The history of the Mackintosh building >

While the building of The Glasgow School of Art is rightly associated with the innovative work of Charles Rennie Mackintosh during the late 1890s, early 1900s, the origins of the School predate this by some 50 years.

The School was originally founded in January 1845 as Glasgow's Government School of Design. Forty years later in 1885 Francis Newbery became headmaster and under his energetic direction the Glasgow School of Art and Haldane Academy (as it was then known) expanded so considerably that a new larger building was required.

In 1896 an architectural competition took place for the building of a new Glasgow School of Art on a site offered to the School's directors by the Bellahouston trustees. Working to a budget of just £14,000, the Glasgow firm of Honeyman and Keppie submitted a design from the hand of one of their junior draughtsmen, Charles Rennie Mackintosh.Sympathetic to Mackintosh's intentions, the design was praised by Newbery and after being independently assessed by the educational authorities in London, was finally accepted.

It was clear, however, that there were insufficient funds available to complete the building as both Newbery and more importantly as Mackintosh had intended it. Somewhat reluctantly it was decided that work should proceed on the central and eastern half of the building only and that construction of the west wing would be entirely dependent on securing additional funds. Building work commenced in 1897 and by December 1899 the first phase of the School had been completed including the Museum, the Headmaster's Room and Board Room.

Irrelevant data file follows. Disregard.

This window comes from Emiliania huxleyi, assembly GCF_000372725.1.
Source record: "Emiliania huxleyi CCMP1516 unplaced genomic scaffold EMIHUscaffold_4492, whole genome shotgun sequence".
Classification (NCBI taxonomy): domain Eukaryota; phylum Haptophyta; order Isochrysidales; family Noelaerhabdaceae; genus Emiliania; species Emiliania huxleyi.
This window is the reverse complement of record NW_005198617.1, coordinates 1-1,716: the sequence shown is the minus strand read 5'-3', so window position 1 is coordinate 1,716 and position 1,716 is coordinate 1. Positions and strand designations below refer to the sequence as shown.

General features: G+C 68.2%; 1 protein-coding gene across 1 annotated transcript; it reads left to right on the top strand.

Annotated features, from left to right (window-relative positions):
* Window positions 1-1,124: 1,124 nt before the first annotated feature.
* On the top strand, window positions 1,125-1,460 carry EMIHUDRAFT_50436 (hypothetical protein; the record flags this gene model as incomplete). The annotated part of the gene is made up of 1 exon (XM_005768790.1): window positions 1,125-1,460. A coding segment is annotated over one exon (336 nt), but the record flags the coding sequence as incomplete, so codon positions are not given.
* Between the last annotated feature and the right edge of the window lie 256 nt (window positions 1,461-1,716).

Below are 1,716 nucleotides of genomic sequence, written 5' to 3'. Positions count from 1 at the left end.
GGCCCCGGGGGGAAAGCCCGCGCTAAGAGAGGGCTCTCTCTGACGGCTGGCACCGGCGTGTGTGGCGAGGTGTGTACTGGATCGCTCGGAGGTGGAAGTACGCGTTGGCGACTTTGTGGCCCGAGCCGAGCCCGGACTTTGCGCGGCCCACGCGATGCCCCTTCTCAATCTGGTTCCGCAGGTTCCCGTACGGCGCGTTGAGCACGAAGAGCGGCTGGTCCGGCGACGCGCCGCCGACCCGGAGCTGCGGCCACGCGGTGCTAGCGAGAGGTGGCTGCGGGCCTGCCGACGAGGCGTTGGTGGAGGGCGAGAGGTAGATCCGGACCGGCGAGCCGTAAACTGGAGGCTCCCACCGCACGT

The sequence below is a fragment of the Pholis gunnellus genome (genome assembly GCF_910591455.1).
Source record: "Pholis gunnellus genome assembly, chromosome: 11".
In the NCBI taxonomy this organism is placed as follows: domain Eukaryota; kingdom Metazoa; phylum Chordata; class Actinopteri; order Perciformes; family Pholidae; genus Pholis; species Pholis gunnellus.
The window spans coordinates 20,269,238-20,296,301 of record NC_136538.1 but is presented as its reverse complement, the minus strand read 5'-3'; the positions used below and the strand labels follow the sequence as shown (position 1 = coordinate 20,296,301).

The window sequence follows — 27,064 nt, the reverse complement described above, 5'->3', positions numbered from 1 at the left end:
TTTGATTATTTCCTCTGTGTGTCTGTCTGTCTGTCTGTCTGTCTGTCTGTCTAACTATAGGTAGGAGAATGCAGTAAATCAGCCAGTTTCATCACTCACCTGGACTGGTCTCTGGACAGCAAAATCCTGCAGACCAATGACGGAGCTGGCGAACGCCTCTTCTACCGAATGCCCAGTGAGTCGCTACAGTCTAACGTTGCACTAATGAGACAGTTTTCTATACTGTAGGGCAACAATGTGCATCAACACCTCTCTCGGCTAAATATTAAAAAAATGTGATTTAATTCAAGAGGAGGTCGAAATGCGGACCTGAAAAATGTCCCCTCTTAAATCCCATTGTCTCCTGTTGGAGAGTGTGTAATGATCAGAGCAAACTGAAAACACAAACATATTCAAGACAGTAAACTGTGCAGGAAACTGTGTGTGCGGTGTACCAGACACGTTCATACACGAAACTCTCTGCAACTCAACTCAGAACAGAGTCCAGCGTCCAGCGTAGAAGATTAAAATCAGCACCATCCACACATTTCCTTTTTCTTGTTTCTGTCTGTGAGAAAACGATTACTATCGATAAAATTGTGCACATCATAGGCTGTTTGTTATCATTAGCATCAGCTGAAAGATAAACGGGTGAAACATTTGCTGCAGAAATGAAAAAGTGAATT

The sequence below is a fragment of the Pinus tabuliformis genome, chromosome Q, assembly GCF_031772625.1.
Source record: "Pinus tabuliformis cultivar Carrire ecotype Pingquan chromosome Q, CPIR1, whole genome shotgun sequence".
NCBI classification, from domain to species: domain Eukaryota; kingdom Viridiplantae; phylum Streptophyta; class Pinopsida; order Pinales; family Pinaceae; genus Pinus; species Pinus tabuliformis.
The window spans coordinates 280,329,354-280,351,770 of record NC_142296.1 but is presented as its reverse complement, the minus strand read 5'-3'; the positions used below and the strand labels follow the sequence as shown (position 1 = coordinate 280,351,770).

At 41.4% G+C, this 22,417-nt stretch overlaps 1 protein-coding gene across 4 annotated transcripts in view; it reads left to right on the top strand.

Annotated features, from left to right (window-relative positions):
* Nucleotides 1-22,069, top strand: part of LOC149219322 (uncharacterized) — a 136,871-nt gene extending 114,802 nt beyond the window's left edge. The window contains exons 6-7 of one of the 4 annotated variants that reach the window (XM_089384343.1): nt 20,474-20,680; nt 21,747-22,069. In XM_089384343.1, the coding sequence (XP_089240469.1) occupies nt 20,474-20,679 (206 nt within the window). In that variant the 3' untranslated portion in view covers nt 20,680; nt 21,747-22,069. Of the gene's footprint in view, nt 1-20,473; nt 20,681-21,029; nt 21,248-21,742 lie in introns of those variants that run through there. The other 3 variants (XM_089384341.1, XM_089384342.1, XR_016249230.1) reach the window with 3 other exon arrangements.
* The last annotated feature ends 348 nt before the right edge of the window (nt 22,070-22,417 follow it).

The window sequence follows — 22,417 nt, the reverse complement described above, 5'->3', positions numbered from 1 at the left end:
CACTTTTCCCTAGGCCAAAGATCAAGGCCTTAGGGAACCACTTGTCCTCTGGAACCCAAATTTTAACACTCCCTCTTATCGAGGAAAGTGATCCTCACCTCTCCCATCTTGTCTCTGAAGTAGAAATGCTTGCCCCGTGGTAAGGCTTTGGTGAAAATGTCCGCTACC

It took Newbery and School's Board of Governors a further eight years to secure the financial means to complete Mackintosh's scheme. In the meantime, Mackintosh was invited back by the School to rework his original drawings and a series of alterations and extensions were made including the provision of a new second floor of studios and additional workshops accommodated into a sub-basement floor.

Work started on the second half of the building in 1907 and by December 1909 it had been completed. In total contrast to the earlier austere facades to the south and east, the west wing with its dramatic design and dominating windows heralded the birth of a new style in 20th century European architecture. Internally the most dramatic of interiors was reserved for the Library with its decorated balcony and central cluster of electric lights.

A century on, Mackintosh's Glasgow School of Art remains a functional working building as he always intended it to be. Significantly, the issue now facing the School is that aside from its educational role, the Mackintosh building is increasingly seen as a important architectural monument in its own right and is a listed building protected by statute.Also, with an ever-increasing interest being shown in the work of Mackintosh himself and Glasgow in general, the building has become a favoured destination for a growing number of cultural tourists, so much so, that in excess of 20,000 visitors a year are accommodated on regular guided tours.

Balancing the needs of a working art school, a heritage building and a tourist attraction all under the one roof remains far from easy but the School has a duty to all three. It remains committed to preserving the original fabric of the building and works closely with Historic Scotland, the government agency charged with overseeing the protection of Scotland's built heritage. It continues to recognise the important role that the School now has in the important cultural-tourism sector. Above all, the Mackintosh Building continues to service the needs of its students and staff and as it enters the 21st century, it is surely something that Mackintosh himself would have wished.